I mentioned this on twitter the other day, but I looked at a collection of goalies who have recently played in th KHL and NHL with the intention of finding the potential difference (or "translation factor") between the two leagues so we can know what to expect from [likely Flames starter Karri] Ramo this season

Click the link to see what that tranlsation factor is, or alternately feel free check out some of my other pieces here:

  • All I’m gonna say is Devan Dubnyk’s gonna be fine..has had a pretty bad defence to play behind the past few seasons and has put up very respectable numbers.
    Every goalie lets in the odd bad goal here and there (patrick roy lol) but in the end Numbers mark consistency for a goaltender.
    Dubnyks got #’s

  • Czar

    Roy with the second best SV% is a surprise. Don’t get me going on Bunz getting cut,still think he could have made a difference.

    Kuemper is a solid prospect who I’d love to see in an Oiler jersey,Minny’s done well drafting WHL goalies.

      • Czar

        Yes, as you’ve pointed out a few times and again today in the Journal,I’m well aware of his poor debut. I’m pulling for the kid and hope he gets his career on track,way too much talent and potential to give up on. The Oiler system is where goaltending prospects go to die, has been for years.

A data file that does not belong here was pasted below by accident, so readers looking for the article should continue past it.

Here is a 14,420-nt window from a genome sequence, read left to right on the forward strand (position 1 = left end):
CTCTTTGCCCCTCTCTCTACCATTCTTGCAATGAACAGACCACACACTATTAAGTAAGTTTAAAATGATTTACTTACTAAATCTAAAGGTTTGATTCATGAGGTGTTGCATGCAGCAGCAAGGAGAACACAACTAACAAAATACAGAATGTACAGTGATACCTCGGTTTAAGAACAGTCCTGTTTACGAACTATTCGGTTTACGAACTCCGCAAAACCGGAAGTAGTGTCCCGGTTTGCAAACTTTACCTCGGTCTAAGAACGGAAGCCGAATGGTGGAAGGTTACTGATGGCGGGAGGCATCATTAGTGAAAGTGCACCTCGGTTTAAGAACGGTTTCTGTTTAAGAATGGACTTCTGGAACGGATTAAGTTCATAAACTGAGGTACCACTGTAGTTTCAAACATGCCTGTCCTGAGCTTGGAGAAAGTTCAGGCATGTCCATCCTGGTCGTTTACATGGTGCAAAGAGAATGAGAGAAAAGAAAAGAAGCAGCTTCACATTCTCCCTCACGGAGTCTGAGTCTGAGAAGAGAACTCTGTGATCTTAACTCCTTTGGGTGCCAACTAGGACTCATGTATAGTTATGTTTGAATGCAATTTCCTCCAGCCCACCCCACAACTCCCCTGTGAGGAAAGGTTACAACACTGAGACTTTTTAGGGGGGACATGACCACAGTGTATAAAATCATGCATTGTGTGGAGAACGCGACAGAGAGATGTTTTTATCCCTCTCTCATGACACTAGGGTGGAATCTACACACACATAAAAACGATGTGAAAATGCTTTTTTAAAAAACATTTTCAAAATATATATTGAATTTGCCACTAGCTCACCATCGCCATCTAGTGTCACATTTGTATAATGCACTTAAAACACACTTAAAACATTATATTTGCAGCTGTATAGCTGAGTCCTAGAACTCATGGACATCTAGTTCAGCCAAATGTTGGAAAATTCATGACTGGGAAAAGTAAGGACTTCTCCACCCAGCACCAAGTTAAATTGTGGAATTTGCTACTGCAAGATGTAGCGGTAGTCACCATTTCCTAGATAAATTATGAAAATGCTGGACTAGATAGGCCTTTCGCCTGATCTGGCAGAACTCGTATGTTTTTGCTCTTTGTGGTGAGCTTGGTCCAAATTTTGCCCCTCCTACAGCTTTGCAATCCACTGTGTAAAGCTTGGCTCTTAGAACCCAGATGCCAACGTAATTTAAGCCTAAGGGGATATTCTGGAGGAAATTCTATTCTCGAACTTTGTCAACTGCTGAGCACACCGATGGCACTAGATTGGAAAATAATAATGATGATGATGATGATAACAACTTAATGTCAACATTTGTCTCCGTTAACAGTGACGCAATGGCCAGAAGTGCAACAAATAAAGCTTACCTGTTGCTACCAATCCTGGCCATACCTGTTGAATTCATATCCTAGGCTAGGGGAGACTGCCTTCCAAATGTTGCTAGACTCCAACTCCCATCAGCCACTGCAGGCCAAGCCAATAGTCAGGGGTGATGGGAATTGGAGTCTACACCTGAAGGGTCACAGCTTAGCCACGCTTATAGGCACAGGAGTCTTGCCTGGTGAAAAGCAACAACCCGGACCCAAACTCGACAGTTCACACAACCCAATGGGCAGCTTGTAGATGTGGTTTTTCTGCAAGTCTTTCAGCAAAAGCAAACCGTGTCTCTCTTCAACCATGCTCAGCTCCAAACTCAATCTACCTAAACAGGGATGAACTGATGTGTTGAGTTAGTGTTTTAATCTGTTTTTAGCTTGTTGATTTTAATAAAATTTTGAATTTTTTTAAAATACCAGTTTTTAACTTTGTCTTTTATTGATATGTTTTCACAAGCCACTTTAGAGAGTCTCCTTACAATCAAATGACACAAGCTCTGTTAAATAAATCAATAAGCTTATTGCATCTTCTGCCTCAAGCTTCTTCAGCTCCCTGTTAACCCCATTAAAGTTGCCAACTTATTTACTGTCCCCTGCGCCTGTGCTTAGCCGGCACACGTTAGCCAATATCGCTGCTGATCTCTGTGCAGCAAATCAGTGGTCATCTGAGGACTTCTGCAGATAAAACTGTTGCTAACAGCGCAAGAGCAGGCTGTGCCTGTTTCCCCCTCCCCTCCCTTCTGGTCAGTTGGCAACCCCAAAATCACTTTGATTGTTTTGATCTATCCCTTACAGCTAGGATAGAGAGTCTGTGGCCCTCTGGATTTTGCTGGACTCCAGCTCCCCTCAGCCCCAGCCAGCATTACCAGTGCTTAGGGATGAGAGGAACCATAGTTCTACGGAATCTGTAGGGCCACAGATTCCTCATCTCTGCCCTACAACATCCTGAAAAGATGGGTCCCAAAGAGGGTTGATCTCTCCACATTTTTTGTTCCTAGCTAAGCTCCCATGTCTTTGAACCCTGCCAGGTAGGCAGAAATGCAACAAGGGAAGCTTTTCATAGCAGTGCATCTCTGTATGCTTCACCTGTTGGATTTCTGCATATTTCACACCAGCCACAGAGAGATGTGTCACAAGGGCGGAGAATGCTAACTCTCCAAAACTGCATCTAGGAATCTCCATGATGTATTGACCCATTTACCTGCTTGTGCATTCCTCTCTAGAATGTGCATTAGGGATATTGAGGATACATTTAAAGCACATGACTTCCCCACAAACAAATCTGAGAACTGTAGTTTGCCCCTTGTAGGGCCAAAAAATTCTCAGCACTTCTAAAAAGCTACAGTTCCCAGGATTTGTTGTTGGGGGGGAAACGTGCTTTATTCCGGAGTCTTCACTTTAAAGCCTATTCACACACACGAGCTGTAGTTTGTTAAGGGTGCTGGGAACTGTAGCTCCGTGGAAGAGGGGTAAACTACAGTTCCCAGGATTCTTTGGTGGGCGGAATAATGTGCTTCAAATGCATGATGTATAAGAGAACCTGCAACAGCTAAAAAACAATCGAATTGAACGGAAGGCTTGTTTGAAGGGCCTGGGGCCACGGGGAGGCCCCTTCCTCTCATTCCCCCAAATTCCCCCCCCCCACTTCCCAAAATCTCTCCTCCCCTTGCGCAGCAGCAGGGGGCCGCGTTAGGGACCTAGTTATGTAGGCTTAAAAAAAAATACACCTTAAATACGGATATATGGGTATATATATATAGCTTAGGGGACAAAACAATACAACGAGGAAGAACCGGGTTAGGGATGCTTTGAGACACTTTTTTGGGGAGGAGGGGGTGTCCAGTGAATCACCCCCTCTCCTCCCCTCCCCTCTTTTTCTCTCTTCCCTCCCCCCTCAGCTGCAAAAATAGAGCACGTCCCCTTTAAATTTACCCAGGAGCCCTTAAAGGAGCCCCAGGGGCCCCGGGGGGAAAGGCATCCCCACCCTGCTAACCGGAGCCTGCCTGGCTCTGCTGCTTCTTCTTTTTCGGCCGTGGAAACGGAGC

• I’m not wild about his chances, but it’s interesting to compare him to Devan Dubnyk at the same age.

      Dubnyk at 20 (ECHL): 43GP, 0.921 SV%

      Dubnyk at 21 (AHL): 33GP, 0.904 SV%

      Roy at 20 (ECHL): 40GP, 0.925 SV%

      Roy at 21 (AHL): 22GP, 0.902 SV%

  • Old Retired Guy (A.K.A. Die-Nasty)

    Or maybe a better way to ask the question is …what kind of career progression would we expect to see …and is he on track or at least close?

  • The more I see Hockey Canada run things, the more I think the people running it are not the sharpest tools in the shed.

    There seems to be an awful lot of “well I just like you better, so you’re on the team even though there’s someone out there who fits the role 100x more than you do”.

    What I’m trying to say is that Hockey Canada’s decisions always seem full of bias and not so full of thought to me.

  • Lloyd B.

    Long time lurker first time poster. So why on earth would you ever waste a draft pick on a goalie? Pick them up after a few years experience much as McTavish has done this year.

    • Spydyr

      I’m completely opposite of you.I would pick a goalie in each draft year.For a few reasons. First one there are seven rounds in the draft and six players on the ice. You need to keep up all postilions with depth.Just look at the Oilers centre issues at the present.The second reason is goal in by far the most important position on the team.Finally the third reason goalies even more so the defencmen and way more so then forwards don’t always develop in the straight line.

      With the big team and two minor league teams that’s six positions to fill.Minor league teams should be for developing players.What the Oilers have done the last few years.Signing career minor league goalies to play the top spot in the AHL is bad policy.Develop and play your up and coming goalies.

  • magisterrex

    How many times has it been said that goalie development is witchcraft. Writing off goalies early is foolhardy. Stay the course, and see where the end up. Just always have more developing simultaneously across multiple leagues.

  • Spydyr

    @Lemming